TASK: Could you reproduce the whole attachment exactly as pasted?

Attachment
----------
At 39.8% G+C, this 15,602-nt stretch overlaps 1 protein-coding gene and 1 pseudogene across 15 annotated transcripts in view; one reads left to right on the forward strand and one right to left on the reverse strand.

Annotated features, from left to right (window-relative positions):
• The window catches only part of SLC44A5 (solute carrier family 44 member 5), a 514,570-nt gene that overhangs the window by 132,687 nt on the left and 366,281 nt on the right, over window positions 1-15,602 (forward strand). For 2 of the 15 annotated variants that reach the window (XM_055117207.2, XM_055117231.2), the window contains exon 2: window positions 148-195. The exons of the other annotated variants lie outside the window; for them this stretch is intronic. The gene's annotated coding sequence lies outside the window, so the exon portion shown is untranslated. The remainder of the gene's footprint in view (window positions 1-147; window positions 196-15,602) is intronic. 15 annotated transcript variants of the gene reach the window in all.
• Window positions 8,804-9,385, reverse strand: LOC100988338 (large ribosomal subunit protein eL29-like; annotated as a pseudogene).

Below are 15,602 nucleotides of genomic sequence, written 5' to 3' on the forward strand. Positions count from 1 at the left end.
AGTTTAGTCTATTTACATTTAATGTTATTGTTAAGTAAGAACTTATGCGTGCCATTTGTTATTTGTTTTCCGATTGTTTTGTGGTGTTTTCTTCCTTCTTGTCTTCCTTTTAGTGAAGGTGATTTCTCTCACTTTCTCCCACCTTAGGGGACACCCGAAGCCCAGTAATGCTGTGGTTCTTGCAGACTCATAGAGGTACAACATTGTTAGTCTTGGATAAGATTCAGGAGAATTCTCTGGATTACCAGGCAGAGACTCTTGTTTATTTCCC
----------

At 39.8% G+C, this 15,602-nt stretch overlaps 1 protein-coding gene and 1 pseudogene across 15 annotated transcripts in view; one reads left to right on the forward strand and one right to left on the reverse strand.

Annotated features, from left to right (window-relative positions):
• The window catches only part of SLC44A5 (solute carrier family 44 member 5), a 514,570-nt gene that overhangs the window by 132,687 nt on the left and 366,281 nt on the right, over window positions 1-15,602 (forward strand). For 2 of the 15 annotated variants that reach the window (XM_055117207.2, XM_055117231.2), the window contains exon 2: window positions 148-195. The exons of the other annotated variants lie outside the window; for them this stretch is intronic. The gene's annotated coding sequence lies outside the window, so the exon portion shown is untranslated. The remainder of the gene's footprint in view (window positions 1-147; window positions 196-15,602) is intronic. 15 annotated transcript variants of the gene reach the window in all.
• Window positions 8,804-9,385, reverse strand: LOC100988338 (large ribosomal subunit protein eL29-like; annotated as a pseudogene).

Below are 15,602 nucleotides of genomic sequence, written 5' to 3' on the forward strand. Positions count from 1 at the left end.
AGTTTAGTCTATTTACATTTAATGTTATTGTTAAGTAAGAACTTATGCGTGCCATTTGTTATTTGTTTTCCGATTGTTTTGTGGTGTTTTCTTCCTTCTTGTCTTCCTTTTAGTGAAGGTGATTTCTCTCACTTTCTCCCACCTTAGGGGACACCCGAAGCCCAGTAATGCTGTGGTTCTTGCAGACTCATAGAGGTACAACATTGTTAGTCTTGGATAAGATTCAGGAGAATTCTCTGGATTACCAGGCAGAGACTCTTGTTTATTTCCC